Why Trump’s Census Change Could Hit Asian-Americans Especially Hard
Published in Huffington Post on
One in five Asian-Americans live in hard-to-count census areas due to high rates of poverty, unemployment and educational attainment, among other factors.
The Trump administration’s decision to add a question about citizenship to the census does not bode well for Asian-Americans and Pacific Islanders, civil rights groups fear.
Research has already shown that the minority group is significantly undercounted in the survey, with one-fifth of Asian-Americans and one-third of Native Hawaiians and Pacific Islanders living in hard-to-count census areas. This is partly due to the fact that some Asian-American and Pacific Islander, or AAPI, subgroups have relatively high rates of poverty, unemployment and educational attainment, among other factors.
Experts say the question about citizenship will significantly reduce participation in the census, and Asian-American civil rights organizations are worried about how the question could affect the growing minority group.
“Given the high number of Asian immigrants, any question regarding citizenship is likely to scare the Asian community. We are very concerned that the addition of citizenship question will disproportionately cause an undercount in the Asian community,” John C. Yang, president and executive director of the civil rights group Asian Americans Advancing Justice | AAJC, told HuffPost by email.
“The community already is fearful of the anti-immigrant rhetoric and immigration policies advanced by this administration,” Yang added. “At a minimum, the addition of this question will make it even more challenging to ensure that the community has sufficient trust in the census such that they will respond.”
"We are very concerned that the addition of citizenship question will disproportionately cause an undercount in the Asian community." John C. Yang, Asian Americans Advancing Justice | AAJC
Treating AAPIs as a monolith ignores how poverty and other factors contribute to undercounting in particular AAPI subgroups, according to a joint fact sheet by the Leadership Conference Education Fund and Georgetown Law’s Center On Poverty and Inequality. While it’s often assumed that AAPIs are financially well-off, reports show that Cambodian-, Hmong- and Laotian-Americans, who predominantly came to the U.S. as refugees, experience higher than average rates of poverty and lower levels of income. More than one-third of Nepalese-Americans also live in poverty.
Communities with lower educational attainment are more difficult to count, too. And Southeast Asian-Americans have some of the highest dropout rates in the country, with about 34.3 percent of Laotian-American adults lacking high school diplomas, as well as 40 percent of Hmong-American and nearly the same percentage of Cambodian-American adults. Yet about 90 percent of the general U.S. adult population finishes high school or gets a GED certificate.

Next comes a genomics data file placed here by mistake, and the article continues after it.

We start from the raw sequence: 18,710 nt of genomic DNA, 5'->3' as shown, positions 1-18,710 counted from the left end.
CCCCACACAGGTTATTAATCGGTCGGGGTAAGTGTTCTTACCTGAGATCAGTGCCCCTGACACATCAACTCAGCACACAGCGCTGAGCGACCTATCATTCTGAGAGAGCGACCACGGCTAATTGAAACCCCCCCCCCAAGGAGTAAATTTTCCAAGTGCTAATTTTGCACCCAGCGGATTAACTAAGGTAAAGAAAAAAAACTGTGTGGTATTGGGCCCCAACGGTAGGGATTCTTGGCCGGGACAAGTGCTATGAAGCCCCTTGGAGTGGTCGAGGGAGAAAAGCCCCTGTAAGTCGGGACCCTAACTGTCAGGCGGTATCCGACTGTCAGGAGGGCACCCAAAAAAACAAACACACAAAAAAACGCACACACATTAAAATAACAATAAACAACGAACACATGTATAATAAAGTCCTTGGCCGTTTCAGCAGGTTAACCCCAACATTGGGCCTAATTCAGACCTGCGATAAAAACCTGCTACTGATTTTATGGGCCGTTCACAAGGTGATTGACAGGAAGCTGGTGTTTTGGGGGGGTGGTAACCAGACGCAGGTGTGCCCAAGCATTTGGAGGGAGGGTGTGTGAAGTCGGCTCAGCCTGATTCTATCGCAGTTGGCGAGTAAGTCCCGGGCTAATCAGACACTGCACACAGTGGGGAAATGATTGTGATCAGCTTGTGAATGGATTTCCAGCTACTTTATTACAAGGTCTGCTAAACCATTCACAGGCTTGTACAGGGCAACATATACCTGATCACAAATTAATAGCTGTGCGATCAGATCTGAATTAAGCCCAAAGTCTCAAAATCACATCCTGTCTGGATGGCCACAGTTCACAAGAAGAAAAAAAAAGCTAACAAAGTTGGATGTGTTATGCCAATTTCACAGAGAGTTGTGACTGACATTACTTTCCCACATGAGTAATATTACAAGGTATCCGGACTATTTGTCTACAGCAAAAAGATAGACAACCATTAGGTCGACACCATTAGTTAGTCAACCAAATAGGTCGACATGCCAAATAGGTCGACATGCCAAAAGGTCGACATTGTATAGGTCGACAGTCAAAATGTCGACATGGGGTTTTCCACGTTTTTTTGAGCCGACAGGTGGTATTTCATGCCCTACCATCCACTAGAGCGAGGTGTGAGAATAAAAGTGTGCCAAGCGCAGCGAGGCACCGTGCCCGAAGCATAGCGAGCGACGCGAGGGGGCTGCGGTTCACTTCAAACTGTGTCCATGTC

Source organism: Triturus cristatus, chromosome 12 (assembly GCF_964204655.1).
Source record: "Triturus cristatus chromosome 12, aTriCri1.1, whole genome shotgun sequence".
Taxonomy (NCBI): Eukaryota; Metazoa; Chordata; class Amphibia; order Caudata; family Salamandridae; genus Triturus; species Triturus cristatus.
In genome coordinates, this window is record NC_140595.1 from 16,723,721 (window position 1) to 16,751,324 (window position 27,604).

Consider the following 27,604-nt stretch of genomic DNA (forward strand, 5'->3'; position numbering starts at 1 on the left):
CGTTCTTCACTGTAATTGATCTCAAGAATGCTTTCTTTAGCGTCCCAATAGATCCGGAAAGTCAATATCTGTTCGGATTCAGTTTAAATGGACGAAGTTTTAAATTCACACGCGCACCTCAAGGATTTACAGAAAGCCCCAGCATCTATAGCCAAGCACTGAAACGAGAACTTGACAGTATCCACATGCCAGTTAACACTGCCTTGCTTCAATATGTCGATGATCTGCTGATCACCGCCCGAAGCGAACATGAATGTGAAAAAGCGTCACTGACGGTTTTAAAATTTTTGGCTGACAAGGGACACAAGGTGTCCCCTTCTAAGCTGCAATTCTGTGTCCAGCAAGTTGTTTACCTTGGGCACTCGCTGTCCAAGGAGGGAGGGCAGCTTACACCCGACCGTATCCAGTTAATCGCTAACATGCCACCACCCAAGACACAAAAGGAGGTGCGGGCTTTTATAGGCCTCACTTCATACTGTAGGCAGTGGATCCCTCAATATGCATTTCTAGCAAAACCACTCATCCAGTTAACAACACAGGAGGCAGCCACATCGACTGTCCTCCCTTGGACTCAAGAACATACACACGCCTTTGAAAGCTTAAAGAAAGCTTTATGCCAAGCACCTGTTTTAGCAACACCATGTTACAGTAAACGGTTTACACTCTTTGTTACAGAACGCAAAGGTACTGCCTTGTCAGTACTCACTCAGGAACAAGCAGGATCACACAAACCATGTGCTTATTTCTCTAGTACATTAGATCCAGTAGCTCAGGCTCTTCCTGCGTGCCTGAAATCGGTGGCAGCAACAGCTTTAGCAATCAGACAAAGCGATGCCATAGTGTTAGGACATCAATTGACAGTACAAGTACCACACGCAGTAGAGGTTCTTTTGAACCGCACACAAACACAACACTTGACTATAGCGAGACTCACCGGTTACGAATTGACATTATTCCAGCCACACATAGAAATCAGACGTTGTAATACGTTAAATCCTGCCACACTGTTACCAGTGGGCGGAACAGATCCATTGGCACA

Lower rates of English proficiency contribute to undercounting in the census as well. More than one-third of AAPIs have limited English proficiency, defined as a limited ability to read, speak, write or understand English. And the majority of AAPIs speak a language other than English.
What’s more, much of the AAPI community in the U.S. is made up of immigrants. In fact, almost 60 percent of AAPIs were born in another country, and an estimated 1.7 million undocumented AAPI immigrants live in U.S. The concept of a census is completely foreign for many new immigrants, Yang said, which, along with the citizenship question, would further discourage many AAPIs from participating.
"An undercount will mean that congressional districts will be allocated and drawn without an accurate understanding [of] the Asian American community." John. C. Yang
Increased undercounting of AAPIs could have notable repercussions, Yang noted. A report from the GW Institute of Public Policy shows that more than $800 billion of federal funding in fiscal year 2016 relied on census data. And with census data meant to determine political representation, lower participation in the survey could mean AAPI concerns go ignored while resources for hospitals, disaster relief services, health care services and more are misallocated, Yang said.
“Undercount of the Asian American Pacific Islander community will leave the community underrepresented, under-resourced, and under-protected,” he explained. “An undercount will mean that congressional districts will be allocated and drawn without an accurate understanding [of] the Asian American community.”
Already, several AAPI organizations have spoken out against the citizenship question. The Congressional Asian Pacific American Caucus (CAPAC) chair, Rep. Judy Chu (D-Calif.), issued a statement condemning the new measure and expressing her commitment to using the legislative process to stop its implementation.
“The census is essential for ensuring fair and accurate representation and distribution of government resources,” Chu wrote. “But by including a question on citizenship, which is not required by the Constitution, the Trump Administration is exploiting the fear of immigrant communities who are already reticent to divulge personal information to the federal government.”
Social services nonprofit Asian American Federation, along with 35 partners, sent letters to both the CAPAC and the New York Congressional Delegation to advocate against the question. Citing the cost of hiring additional staff for follow-up on unanswered census questions, the question’s lack of testing, and the concerns of immigrant communities, the federation’s executive director, Jo-Ann Yoo, called on legislators to speak out.
Yang is now encouraging members of the public to fight back and make their views known once the U.S. Census Bureau seeks public comment on the questions. He also urges people to call members of Congress to show them how important the issue is to them.